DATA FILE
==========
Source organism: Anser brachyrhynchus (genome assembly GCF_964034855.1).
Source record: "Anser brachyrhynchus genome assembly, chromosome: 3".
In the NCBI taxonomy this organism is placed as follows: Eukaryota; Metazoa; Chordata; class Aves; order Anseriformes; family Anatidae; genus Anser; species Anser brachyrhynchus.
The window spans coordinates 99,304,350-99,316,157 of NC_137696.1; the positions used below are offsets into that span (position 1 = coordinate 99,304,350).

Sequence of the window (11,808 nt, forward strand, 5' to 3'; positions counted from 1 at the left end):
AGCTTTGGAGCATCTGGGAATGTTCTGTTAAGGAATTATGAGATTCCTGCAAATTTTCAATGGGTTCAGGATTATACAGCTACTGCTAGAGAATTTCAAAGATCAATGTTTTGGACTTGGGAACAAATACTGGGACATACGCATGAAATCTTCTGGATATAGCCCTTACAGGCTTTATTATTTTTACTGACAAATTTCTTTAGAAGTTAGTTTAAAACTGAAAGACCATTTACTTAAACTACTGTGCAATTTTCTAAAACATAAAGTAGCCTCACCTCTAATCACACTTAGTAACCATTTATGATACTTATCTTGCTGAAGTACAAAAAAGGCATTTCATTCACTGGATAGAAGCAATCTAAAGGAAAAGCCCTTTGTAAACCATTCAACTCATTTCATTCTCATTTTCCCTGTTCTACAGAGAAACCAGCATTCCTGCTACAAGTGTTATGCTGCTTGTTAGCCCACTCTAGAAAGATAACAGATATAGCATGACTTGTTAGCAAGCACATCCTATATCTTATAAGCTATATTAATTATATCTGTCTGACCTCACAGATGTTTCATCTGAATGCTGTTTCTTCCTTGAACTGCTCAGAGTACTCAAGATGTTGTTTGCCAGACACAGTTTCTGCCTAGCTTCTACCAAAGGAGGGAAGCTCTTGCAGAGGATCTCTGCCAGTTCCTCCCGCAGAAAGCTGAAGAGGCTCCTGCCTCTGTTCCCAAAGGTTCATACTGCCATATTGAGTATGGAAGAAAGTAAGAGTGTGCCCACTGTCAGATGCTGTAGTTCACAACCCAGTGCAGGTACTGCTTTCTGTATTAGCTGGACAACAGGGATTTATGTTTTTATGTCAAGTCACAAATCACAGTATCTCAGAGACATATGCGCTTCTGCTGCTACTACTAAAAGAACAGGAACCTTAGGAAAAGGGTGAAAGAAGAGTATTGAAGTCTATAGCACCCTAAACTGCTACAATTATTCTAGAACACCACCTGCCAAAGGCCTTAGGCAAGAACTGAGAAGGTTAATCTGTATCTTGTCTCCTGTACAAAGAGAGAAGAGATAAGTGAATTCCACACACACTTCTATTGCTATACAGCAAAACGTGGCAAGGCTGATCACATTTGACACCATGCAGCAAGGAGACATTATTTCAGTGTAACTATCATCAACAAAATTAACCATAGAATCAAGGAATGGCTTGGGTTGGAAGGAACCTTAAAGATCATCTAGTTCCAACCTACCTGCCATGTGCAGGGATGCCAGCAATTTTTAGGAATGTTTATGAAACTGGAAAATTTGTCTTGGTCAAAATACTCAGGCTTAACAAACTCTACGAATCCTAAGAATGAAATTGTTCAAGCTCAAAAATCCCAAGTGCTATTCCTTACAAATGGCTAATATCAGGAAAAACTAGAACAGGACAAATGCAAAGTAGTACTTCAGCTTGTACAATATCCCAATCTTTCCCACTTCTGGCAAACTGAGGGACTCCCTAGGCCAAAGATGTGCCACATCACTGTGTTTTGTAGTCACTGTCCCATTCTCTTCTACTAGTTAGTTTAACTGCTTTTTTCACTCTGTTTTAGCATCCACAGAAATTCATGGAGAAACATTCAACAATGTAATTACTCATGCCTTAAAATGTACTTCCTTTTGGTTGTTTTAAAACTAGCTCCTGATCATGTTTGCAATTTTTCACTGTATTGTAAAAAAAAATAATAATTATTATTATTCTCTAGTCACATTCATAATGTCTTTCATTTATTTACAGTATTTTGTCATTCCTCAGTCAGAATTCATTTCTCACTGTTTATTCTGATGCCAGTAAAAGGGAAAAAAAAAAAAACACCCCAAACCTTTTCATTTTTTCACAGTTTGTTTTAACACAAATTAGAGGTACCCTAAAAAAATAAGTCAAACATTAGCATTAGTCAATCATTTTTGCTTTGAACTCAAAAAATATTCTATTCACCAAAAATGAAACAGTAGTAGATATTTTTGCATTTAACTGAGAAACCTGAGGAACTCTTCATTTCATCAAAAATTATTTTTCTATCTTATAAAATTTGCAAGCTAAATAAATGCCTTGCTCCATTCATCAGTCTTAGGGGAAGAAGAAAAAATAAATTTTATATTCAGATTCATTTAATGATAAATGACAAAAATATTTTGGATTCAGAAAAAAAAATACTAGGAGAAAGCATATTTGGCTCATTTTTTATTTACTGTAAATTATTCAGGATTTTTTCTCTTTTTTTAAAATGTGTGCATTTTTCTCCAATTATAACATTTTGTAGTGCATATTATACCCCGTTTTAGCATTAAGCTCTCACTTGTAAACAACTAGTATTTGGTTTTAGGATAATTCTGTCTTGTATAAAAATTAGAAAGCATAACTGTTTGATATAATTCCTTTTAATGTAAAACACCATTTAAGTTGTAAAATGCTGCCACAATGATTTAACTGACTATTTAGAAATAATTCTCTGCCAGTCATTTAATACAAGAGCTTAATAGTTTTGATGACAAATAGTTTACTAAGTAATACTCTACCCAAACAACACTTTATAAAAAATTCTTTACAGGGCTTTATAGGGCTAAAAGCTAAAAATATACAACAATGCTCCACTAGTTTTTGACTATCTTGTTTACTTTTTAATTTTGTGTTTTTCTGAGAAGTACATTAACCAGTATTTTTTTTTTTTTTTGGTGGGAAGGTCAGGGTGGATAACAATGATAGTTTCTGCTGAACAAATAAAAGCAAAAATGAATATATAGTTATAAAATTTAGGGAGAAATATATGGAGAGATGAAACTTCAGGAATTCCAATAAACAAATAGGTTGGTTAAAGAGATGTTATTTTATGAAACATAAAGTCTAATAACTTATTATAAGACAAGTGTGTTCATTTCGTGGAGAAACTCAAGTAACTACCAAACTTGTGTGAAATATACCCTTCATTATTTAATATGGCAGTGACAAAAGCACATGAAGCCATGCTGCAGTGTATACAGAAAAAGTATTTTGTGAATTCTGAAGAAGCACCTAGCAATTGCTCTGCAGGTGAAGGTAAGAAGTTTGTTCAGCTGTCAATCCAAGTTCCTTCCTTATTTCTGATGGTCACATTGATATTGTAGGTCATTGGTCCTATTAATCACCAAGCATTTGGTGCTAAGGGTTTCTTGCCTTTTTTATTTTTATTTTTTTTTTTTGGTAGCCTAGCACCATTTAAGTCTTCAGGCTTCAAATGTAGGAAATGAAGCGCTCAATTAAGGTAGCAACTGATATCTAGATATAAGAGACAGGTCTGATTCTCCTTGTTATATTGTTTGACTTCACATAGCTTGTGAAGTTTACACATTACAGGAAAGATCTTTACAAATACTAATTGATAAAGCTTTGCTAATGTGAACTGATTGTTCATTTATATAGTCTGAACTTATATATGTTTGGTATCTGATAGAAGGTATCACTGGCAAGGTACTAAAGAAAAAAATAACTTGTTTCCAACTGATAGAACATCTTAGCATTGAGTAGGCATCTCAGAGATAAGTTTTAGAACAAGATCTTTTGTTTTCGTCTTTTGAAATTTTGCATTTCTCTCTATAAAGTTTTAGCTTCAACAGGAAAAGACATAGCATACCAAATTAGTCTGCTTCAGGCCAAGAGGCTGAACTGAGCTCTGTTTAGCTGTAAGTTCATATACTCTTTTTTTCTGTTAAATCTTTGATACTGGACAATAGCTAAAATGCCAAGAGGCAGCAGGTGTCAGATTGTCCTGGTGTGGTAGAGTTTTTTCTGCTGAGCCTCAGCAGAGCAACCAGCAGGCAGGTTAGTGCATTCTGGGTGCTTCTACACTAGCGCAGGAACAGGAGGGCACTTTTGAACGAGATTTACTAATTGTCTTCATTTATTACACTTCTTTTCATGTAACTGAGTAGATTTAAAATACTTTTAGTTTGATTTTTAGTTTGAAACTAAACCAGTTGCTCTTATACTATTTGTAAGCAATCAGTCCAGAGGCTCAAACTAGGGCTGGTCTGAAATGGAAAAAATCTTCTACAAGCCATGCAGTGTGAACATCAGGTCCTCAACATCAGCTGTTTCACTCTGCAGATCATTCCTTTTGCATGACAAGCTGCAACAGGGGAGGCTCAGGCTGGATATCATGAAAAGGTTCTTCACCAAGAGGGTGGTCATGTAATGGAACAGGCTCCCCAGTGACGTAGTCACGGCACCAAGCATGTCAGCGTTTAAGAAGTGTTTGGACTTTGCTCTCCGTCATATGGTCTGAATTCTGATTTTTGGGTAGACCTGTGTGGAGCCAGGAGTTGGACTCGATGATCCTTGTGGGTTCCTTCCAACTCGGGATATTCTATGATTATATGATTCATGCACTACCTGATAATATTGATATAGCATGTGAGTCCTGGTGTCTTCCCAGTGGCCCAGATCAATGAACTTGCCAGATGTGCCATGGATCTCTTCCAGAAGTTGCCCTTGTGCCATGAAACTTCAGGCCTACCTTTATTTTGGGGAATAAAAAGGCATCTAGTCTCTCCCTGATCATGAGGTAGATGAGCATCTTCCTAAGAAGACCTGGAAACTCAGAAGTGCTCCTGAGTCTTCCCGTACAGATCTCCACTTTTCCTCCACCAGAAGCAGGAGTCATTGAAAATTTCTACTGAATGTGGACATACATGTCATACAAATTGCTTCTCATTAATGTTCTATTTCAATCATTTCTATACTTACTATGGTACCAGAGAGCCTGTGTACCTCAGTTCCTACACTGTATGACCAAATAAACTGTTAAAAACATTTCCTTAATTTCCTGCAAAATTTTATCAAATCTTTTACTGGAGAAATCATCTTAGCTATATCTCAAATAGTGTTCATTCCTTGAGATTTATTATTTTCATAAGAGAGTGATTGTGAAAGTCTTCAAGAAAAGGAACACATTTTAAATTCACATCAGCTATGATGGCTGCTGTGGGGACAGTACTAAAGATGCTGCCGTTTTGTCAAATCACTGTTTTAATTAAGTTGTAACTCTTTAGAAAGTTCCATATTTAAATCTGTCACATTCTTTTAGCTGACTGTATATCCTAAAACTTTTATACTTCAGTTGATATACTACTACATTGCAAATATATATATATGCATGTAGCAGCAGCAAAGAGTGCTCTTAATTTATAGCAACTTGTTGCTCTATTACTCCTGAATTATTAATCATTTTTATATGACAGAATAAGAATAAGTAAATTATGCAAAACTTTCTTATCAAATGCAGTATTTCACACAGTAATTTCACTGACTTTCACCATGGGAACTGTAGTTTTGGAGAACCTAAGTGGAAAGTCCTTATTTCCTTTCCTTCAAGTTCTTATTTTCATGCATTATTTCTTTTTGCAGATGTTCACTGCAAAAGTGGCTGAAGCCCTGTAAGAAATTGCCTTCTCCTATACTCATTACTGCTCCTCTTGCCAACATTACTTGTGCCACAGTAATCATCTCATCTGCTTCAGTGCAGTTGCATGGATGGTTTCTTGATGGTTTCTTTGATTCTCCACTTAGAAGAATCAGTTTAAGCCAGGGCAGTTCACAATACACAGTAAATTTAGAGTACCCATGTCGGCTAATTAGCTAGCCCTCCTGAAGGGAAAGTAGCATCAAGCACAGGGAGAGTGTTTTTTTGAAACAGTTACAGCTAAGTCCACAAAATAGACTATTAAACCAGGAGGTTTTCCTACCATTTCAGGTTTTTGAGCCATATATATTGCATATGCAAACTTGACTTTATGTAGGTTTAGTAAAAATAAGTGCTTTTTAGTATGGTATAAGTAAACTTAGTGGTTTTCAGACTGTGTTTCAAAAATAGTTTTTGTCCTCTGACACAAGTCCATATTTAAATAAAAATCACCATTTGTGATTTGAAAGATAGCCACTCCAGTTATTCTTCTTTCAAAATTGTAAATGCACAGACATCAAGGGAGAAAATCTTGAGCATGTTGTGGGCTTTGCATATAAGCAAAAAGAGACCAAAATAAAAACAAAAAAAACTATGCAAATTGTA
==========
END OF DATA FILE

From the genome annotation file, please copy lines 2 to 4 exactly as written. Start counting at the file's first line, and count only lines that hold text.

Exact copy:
Source record: "Anser brachyrhynchus genome assembly, chromosome: 3".
In the NCBI taxonomy this organism is placed as follows: Eukaryota; Metazoa; Chordata; class Aves; order Anseriformes; family Anatidae; genus Anser; species Anser brachyrhynchus.
The window spans coordinates 99,304,350-99,316,157 of NC_137696.1; the positions used below are offsets into that span (position 1 = coordinate 99,304,350).